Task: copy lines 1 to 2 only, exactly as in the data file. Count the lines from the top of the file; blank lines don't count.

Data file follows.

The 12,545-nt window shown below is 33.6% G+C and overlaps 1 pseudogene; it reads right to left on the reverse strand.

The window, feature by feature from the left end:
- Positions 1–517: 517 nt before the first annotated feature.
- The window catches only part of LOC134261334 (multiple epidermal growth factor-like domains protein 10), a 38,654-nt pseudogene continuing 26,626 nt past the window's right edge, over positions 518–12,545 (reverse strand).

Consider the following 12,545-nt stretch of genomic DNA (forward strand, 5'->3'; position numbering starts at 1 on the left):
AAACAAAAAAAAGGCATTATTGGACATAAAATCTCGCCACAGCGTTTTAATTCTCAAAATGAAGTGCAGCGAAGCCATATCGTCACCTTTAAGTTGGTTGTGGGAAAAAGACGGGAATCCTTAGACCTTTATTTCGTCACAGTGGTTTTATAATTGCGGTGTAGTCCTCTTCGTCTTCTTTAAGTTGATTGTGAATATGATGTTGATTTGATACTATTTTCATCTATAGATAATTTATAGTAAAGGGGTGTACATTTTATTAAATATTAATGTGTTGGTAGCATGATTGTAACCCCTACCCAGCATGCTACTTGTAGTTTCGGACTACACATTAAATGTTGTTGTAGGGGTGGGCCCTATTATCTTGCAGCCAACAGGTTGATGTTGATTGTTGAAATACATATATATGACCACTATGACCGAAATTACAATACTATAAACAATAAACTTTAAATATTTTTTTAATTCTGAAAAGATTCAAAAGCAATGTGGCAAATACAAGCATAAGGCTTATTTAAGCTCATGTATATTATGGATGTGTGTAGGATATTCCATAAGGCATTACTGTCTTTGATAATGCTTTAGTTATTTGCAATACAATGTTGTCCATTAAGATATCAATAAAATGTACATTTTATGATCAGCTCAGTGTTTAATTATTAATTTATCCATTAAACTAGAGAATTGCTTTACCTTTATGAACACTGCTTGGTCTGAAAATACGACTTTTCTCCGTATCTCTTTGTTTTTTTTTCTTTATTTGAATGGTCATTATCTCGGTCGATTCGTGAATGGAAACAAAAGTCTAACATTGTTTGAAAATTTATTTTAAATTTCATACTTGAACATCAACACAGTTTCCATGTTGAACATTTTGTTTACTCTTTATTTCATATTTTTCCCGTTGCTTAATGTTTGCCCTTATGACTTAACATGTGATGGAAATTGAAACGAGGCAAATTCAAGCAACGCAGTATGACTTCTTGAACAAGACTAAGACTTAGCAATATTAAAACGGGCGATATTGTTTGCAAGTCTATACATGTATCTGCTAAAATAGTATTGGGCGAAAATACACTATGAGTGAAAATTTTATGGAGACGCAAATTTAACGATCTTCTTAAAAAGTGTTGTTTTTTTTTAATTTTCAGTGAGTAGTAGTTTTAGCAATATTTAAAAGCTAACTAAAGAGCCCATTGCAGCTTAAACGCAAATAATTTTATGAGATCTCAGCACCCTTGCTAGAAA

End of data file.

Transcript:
The 12,545-nt window shown below is 33.6% G+C and overlaps 1 pseudogene; it reads right to left on the reverse strand.

The window, feature by feature from the left end: